NASW member creates Afrocentric counseling and group therapy center

May 28, 2013

NASW News’ Social Work in the Public Eye

NASW member Kenneth Hanna created Lion Youth and Community Services LLC, an Afrocentric counseling and group therapy center in St. Cloud, Minn., because he wanted to see more African-American leaders, according to an article in the St Cloud Times.

Kenneth Hanna

“I’ve really always had a passion for working here, in this town, with the African-American kids here,” Hanna says in the article. He says 40 percent of the kids in the U.S. criminal justice system are African-American, and they make up about 7 percent of the total population.

This could partly be a result of a societal misunderstanding of African-American culture, he says, and partly because of damaging family dynamics. In a matriarchal home, sometimes a mother doing her best leaves a young man feeling worthless. Since this doesn’t teach young men to deal with frustration in a healthy way, it can lead them to be separated in school.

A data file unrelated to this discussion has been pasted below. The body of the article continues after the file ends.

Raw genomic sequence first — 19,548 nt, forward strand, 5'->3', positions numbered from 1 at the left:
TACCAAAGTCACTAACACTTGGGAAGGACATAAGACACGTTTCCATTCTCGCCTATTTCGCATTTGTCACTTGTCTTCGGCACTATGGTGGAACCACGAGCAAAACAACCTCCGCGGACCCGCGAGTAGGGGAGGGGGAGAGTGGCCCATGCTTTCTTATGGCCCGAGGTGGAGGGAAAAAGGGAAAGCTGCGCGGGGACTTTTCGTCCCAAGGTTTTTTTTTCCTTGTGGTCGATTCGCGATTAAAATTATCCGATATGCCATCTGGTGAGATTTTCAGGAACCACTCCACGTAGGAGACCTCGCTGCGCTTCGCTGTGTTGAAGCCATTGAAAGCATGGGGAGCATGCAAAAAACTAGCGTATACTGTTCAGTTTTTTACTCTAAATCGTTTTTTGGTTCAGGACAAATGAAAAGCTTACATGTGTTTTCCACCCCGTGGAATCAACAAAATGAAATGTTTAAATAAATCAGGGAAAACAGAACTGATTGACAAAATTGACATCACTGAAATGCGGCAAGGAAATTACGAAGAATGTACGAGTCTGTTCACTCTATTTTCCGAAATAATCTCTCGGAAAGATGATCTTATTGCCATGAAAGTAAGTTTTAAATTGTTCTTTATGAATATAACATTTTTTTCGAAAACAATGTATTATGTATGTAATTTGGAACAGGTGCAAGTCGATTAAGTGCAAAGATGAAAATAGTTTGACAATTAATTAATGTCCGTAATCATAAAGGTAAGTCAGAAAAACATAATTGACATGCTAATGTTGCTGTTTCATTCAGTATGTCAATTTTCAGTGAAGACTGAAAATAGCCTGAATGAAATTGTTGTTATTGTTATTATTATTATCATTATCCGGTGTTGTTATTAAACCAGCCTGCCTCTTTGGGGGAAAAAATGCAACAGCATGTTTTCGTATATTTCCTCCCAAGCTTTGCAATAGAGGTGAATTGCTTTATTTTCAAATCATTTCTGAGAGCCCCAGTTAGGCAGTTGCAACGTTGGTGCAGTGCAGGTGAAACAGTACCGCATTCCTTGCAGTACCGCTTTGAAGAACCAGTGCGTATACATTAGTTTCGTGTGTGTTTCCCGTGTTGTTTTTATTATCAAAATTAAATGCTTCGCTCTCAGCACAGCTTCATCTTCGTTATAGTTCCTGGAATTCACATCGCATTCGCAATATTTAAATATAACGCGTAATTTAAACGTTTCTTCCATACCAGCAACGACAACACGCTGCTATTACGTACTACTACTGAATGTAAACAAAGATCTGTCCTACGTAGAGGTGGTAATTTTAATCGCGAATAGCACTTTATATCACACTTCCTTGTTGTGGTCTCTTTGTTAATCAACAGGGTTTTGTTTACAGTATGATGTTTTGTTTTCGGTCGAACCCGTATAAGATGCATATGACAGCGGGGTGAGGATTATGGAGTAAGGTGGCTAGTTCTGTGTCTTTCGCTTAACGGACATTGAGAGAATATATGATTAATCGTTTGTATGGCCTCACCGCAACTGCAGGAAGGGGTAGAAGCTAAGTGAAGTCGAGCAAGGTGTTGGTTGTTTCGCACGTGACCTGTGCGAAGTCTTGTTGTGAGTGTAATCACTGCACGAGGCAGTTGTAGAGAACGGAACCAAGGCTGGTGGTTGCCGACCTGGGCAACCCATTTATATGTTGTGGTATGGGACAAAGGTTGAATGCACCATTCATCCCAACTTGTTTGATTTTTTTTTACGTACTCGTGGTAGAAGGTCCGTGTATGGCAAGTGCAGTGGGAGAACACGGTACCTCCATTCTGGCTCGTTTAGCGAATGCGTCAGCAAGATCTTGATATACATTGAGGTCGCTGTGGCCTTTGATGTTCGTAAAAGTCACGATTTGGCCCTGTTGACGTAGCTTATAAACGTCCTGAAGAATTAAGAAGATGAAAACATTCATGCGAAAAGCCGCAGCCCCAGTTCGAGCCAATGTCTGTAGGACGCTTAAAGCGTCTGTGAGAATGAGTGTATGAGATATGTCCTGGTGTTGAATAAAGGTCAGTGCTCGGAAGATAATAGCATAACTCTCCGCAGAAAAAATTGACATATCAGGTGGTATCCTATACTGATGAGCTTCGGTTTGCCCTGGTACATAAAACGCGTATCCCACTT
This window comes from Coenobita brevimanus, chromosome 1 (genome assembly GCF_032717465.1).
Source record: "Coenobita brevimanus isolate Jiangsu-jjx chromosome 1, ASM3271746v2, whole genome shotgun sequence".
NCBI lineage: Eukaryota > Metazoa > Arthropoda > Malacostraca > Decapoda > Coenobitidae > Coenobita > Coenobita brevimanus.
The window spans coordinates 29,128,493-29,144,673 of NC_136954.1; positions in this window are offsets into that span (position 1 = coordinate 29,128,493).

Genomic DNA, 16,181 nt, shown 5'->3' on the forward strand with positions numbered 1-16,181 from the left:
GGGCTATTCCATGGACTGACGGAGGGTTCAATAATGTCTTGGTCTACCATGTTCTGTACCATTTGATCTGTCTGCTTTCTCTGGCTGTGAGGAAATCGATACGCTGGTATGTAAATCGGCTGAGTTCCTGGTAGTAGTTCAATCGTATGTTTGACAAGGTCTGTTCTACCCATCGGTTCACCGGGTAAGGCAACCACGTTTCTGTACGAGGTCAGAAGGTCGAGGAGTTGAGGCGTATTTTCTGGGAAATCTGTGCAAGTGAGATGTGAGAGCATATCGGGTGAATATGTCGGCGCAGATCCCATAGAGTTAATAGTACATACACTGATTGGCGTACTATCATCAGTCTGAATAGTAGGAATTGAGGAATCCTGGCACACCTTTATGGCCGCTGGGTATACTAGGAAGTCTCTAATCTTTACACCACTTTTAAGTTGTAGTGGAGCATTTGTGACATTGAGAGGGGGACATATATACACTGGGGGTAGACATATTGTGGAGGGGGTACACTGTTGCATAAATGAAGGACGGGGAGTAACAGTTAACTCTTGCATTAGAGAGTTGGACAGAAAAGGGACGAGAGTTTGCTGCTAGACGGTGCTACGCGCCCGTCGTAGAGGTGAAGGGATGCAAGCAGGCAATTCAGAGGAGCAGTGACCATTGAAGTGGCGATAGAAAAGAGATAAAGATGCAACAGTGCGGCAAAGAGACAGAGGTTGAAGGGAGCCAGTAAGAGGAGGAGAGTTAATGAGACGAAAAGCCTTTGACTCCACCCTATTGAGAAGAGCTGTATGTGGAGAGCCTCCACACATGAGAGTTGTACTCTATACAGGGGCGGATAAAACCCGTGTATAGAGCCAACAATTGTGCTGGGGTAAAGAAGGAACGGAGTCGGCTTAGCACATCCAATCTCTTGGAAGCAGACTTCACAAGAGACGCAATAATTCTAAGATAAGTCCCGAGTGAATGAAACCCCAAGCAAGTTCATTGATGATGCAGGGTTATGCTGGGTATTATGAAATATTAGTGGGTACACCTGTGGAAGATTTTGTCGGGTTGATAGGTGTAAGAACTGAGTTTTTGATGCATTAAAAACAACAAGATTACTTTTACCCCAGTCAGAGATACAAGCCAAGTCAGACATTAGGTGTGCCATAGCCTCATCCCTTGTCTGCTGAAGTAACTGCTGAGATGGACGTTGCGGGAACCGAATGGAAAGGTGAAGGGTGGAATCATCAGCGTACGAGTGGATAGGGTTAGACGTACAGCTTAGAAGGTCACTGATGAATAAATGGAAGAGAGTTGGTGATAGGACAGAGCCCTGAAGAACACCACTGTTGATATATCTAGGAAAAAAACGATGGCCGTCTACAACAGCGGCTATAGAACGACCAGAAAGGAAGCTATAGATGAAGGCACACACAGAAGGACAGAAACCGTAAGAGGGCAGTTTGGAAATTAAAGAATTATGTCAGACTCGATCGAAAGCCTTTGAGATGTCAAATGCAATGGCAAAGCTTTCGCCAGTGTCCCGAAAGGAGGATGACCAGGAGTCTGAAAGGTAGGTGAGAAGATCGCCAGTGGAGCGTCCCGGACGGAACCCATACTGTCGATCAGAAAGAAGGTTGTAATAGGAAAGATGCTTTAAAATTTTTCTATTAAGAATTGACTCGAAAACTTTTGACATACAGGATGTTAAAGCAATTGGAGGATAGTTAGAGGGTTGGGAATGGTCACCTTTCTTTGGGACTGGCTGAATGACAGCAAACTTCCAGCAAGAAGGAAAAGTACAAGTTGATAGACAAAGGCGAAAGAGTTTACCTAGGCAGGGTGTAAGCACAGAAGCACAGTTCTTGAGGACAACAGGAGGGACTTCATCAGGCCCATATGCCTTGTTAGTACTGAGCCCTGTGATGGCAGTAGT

“My groups are really designed to start that healing process first, let’s get that baggage out of the way,” Hanna says, adding that he was surprised by the negativity that surfaced as Lion Youth got started in late 2012.

“When you start talking about empowering black people, somehow there’s this fear that goes into people’s minds,” he says in the article. “There’s a fear of African-American men in particular in our society.” Through his social work skills and Lion Youth, which is open to people of all ages, races, genders and ethnicities, Hanna says he hopes to dispel the stigma that many African-Americans feel about therapy. “I think it’s just a distrust of the system, not fully understanding mental health as much as they should, that it’s normal,” he says. “There are other ways to handle situations besides things that are detrimental to your health.”

Through Lion Youth, Hanna is working to have a youth literacy program in place this summer, and hopes that in his lifetime he will see an influx of African-American doctors, lawyers and leaders. And in order to ensure that, he says, African-American youth need encouragement. “I think we have to make sure that young people have a sense of self, that they can accomplish these things.”

From the May 2013 NASW News.

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